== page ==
Regina José Galindo’s performance Who Can Erase the Traces?, 2003, was shown in video form at the Venice Biennale in 2005, where she won a Golden Lion award in the category “artists under 30” for the works she exhibited which also included Himenoplastia: a video of an operation she underwent to reconstruct her hymen. Regarding her use of her body as an art form Galindo has stated: “My body not like an individual body, but a social body, a collective body, a global body. To be, or to reflect, through me, her, his, their experience; because all of us, we are at the same time ourselves and others.” (Aucklandtriennial).
Who Can Erase the Traces? consists of a video of a street performance in which Galindo carries a white enamelled bowl of blood through the streets of Guatemala city. Before she begins her walk Galindo dipped each of her feet into the bowl of blood so that she so that she left a trail of bloody footprints on the pavement as she walked. She would stop at regular intervals to re-dip her feet. At the end of the performance the footprints of blood stretched between two political landmarks: the Court of Constitutionality and the National Palace (Bombsite).
Her performance was a work of political poetry directed against José Efraín Ríos Montt a candidate running in the presidential election in 2003. Galindo’s protest performance was based on what happened during Montt’s fourteen months of dictatorship between 1982-1983. According to the ‘killer files’ on the Australian political website Moreorless:
The 14 months of Ríos Montt’s rule will become the bloodiest in Guatemala’s history since the invasion of the country by the Spanish some 400 years earlier. Mayans suspected of sympathising with the guerillas are killed en mass or subjected to atrocities. Women and girls are raped. The use of torture is widespread. Over 400 Mayan villages are razed. Crops and livestock are destroyed. The insurgency is contained but with a tragic human cost.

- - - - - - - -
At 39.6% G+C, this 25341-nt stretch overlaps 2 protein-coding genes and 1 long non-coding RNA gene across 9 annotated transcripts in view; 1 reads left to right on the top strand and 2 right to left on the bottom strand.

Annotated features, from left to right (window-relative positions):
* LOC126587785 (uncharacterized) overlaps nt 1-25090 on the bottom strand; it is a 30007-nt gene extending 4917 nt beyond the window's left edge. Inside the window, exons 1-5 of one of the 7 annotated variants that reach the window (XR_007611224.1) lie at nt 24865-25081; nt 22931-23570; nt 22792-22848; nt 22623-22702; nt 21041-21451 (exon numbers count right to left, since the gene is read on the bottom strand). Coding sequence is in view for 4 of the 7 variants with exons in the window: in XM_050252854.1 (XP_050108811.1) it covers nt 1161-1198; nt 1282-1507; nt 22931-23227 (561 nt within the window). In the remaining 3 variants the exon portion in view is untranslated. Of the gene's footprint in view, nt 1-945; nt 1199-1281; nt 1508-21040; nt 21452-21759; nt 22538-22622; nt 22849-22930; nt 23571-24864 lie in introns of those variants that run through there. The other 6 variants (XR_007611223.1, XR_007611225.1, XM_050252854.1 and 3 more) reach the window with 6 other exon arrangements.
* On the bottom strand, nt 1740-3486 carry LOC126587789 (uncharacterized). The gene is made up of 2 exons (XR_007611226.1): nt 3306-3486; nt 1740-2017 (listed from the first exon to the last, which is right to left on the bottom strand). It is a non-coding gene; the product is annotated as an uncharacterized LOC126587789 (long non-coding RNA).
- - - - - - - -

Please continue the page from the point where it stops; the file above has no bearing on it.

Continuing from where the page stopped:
As the terror reigns, Ríos Montt broadcasts weekly sermons on morality. His regime and policies are supported by the US Government and US-based, right-wing religious groups. US President Ronald Reagan is reported as saying that Ríos Montt is “a man of great personal integrity” who is “getting a bum rap on human rights.”
It is estimated that during the 14 months of Ríos Montt’s rule about 70,000 civilians have been killed or “disappeared”. (Moreorless)
Against this savage background Galindo’s Who Can Erase the Traces, 2003, acquires considerable significance, indicating the power of visual and corporeal poetry to deal with the darker side of human behaviour. For more on Galindo see (karaandrade; bombsite).